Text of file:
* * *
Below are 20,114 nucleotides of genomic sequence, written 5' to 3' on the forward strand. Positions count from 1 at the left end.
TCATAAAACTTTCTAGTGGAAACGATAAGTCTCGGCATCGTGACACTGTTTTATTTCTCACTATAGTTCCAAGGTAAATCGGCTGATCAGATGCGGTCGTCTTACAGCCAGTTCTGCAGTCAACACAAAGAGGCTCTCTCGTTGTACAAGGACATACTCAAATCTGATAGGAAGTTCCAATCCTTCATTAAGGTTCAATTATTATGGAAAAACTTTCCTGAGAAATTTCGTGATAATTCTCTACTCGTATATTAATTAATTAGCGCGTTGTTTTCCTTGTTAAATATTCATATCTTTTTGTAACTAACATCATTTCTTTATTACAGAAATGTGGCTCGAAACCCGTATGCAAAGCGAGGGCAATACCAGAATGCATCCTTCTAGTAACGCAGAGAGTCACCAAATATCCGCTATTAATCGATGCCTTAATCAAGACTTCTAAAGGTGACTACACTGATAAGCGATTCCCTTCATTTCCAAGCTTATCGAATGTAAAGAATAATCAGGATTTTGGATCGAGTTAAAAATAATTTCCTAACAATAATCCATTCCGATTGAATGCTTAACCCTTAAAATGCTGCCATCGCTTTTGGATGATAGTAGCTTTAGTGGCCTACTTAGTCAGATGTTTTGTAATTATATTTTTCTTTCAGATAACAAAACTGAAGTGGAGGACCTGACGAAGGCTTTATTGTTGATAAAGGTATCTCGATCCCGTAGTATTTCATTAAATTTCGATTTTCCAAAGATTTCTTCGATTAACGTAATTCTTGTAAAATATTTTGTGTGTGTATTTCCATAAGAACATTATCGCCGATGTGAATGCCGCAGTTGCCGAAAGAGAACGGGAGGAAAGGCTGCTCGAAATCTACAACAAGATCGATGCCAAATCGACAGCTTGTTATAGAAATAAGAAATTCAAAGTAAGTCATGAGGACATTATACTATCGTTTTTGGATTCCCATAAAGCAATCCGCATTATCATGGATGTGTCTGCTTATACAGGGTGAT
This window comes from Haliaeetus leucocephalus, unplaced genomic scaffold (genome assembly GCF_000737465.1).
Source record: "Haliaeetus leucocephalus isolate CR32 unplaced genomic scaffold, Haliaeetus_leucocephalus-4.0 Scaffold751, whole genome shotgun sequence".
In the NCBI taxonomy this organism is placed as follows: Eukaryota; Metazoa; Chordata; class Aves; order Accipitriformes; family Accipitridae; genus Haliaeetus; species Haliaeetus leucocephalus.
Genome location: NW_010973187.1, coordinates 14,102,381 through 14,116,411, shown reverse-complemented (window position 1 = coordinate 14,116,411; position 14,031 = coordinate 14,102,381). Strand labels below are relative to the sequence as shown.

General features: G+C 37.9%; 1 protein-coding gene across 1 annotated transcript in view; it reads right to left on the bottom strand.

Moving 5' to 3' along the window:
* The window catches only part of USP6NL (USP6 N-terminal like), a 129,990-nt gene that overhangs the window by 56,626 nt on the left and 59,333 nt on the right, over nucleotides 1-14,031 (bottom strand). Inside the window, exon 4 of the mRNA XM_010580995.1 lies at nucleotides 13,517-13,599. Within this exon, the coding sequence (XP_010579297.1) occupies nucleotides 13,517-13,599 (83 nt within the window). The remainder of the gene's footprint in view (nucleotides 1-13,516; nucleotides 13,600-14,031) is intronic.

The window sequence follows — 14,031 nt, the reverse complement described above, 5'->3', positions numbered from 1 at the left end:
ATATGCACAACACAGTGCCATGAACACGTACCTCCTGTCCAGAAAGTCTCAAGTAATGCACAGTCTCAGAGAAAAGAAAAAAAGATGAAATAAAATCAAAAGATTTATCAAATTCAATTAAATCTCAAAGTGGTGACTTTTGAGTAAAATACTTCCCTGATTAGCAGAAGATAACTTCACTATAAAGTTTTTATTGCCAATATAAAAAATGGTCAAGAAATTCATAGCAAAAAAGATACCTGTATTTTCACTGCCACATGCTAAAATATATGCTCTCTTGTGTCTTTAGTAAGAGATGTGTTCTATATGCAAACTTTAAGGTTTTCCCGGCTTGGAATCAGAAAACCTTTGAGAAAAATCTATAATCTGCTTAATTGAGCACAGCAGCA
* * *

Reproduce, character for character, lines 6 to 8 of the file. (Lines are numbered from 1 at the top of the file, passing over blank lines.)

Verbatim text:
Genome location: NW_010973187.1, coordinates 14,102,381 through 14,116,411, shown reverse-complemented (window position 1 = coordinate 14,116,411; position 14,031 = coordinate 14,102,381). Strand labels below are relative to the sequence as shown.

General features: G+C 37.9%; 1 protein-coding gene across 1 annotated transcript in view; it reads right to left on the bottom strand.

Moving 5' to 3' along the window: